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44 of 45 people found the following review helpful
on September 12, 2008
Throughout his long life of service to church and academy, Bernhard Anderson updated his textbook, "Understanding the Old Testament," for both a changing readership and a changing world of Biblical interpretation. One hopes that, with his passing on in late 2007, his work will continue through the efforts of his co-authors. A word on the somewhat confusingly titled recent editions of this work follows.

The newest, 5th edition, was published in 2006, with co-authors Steven Bishop and Judith Newman (ISBN 01392380X). The original 4th edition, authored by Bernhard Anderson alone, was the blue hardcover edition of 1986 (ISBN 0139359257). This was followed by an "Abridged 4th edition" published in paperback in 1997, assisted by Katheryn Pfisterer Darr (ISBN 0139483993). Searching by using the ISBN numbers for the respective versions noted may help in getting the edition you want.

Anderson's brief, introductory study guide, "The Unfolding Drama of the Bible," has also been updated, as has his introduction to the Psalms, "Out of the Depths." His understanding of the covenantal theology of the Hebrew Scriptures as it may be extended to Christian theology is covered in-depth his "Contours of Old Testament Theology."
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27 of 27 people found the following review helpful
VINE VOICEon March 29, 2009
Bernard Anderson's book titled UNDERSTANDING THE OLD TESTAMENT is a well written explanation of the Old Testament (the Hebrew Bible or Tanak)that explains the gradual development of Hebrew Monotheisem from a family God to a universal Diety. The book gives both clear explanations of changes of beliefs and the historical background in Palestine and Judea.

Prof. Anderson begins this book with the TORAH or the first five books of the Bible. He effectively explains the Documentary Hypothesis that four literary traditions composed the TORAH. These Anderson describes these sources as E, J, P, and D. The background to these sources consists of traditions originating in Mesopotamia(E Source), Egypt and Palestine(J Source), the Priestly Class( the priests), and the Law Codes(Ten Commandments for example). Anderson argued that the TORAH and other books of the Old Testament (OT for the sake of convenience)were based on these traditions. Basically the entire OT consisted of a redaction and editing of these sources to include those who held to the different literary traditions.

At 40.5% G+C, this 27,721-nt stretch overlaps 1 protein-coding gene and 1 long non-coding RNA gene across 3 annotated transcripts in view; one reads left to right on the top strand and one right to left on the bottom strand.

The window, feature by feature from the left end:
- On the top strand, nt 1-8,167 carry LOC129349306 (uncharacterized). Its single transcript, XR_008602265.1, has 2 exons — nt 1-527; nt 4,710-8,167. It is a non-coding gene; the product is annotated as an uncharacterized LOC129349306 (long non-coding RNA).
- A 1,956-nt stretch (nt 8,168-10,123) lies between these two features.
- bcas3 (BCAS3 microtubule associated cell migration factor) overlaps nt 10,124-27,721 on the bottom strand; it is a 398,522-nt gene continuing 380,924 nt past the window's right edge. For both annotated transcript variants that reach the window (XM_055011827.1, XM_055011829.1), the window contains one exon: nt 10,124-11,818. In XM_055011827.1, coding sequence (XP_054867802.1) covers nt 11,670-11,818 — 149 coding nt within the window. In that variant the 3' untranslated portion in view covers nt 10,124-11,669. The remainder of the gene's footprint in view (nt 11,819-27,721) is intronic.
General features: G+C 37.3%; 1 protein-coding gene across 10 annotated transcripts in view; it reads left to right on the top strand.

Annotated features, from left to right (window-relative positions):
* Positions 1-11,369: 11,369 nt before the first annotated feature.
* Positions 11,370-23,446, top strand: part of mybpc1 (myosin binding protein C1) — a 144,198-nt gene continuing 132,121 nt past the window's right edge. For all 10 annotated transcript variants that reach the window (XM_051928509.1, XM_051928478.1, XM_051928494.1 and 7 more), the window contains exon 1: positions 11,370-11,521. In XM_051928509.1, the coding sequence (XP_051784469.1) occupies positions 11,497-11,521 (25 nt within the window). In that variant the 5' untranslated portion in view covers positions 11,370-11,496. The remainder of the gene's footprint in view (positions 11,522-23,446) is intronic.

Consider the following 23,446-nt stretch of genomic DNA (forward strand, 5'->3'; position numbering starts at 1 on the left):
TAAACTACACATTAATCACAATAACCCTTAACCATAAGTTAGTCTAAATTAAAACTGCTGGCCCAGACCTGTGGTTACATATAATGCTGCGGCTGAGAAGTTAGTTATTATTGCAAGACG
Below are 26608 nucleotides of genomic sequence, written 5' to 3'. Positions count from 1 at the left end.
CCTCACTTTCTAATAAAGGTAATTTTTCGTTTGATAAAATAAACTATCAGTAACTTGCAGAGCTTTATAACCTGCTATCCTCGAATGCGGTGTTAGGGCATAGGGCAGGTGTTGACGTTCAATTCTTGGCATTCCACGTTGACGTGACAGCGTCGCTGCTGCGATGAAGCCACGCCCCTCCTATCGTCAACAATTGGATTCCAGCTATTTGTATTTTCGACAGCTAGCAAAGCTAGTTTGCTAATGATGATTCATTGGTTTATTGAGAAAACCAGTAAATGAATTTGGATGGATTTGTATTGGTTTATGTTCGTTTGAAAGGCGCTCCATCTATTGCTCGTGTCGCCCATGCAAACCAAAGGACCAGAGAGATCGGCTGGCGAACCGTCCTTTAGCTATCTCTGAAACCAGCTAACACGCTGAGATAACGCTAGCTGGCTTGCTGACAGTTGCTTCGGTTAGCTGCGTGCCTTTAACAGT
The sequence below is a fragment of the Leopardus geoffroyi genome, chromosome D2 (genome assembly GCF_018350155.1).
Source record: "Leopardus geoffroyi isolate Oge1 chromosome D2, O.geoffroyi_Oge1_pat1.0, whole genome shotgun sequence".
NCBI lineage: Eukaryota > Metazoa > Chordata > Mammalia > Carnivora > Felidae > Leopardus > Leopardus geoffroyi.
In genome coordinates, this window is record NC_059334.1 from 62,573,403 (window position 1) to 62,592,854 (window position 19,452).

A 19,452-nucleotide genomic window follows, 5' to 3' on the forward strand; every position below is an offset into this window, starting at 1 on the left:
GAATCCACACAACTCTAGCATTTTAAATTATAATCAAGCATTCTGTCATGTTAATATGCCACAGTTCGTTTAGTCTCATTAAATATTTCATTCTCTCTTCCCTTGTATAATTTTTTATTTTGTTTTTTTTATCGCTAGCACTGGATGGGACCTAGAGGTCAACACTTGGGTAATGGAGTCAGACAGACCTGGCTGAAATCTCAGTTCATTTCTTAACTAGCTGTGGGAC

Anderson continued to emphasize that G-d was bascially a tribal Diety in the TORAH and in the book of Joshua. Prof. Anderson is clear that some of the events in Joshua were exaggerated such as the destruction of Jericho. The Ancient Hebrews were the area of Jericho c. the 13th.-12th. centuries BC. Yet archeological examinations reveal that Jericho was destroyed by an earthquake by c. 2200 BC and "was a heap of ruins" (p 89) by the time the Hebrews arrived there. Also later Hebrew scribes
had to moderate the blood thirsty narratives of Joshua.

The TORAH and the Book of Joshua showed contempt for urban life and an appreciation of agricultrual culture. Prof. Anderson uses the story of the Towert of Babel and Sodom/Gomorrah. Yet, this disdain was modified beginning with the books of Samuel I and II when the Ancient Hebrews decided to have a king (I Samue: 8). Yet, the history of Hebrew kings was often one of tragedy. Saul's tragic end and the story of Absolom are examples. One also notices that the Ancient Hebrews advanced technologically. During the eras of Moses and Joshua, the Ancient Hebrews were forced to have other peoples to fix and sharpen their tools and equipment. However, by the time of King David (c. 1012-972 BC)the Hebrews or Children of Israel could to this themselves.

Prof. Anderson cites attempts of the Ancient Hebrew priets and scribes to reveal their heroes in an honest way. For example, King David was excoriated by Nathan for the stunt David pulled to get rid of Urian the Hittite. King Solomon's waste and tyranny are clearly stated in I Kings 10:28, and I Kings 5: 13-18.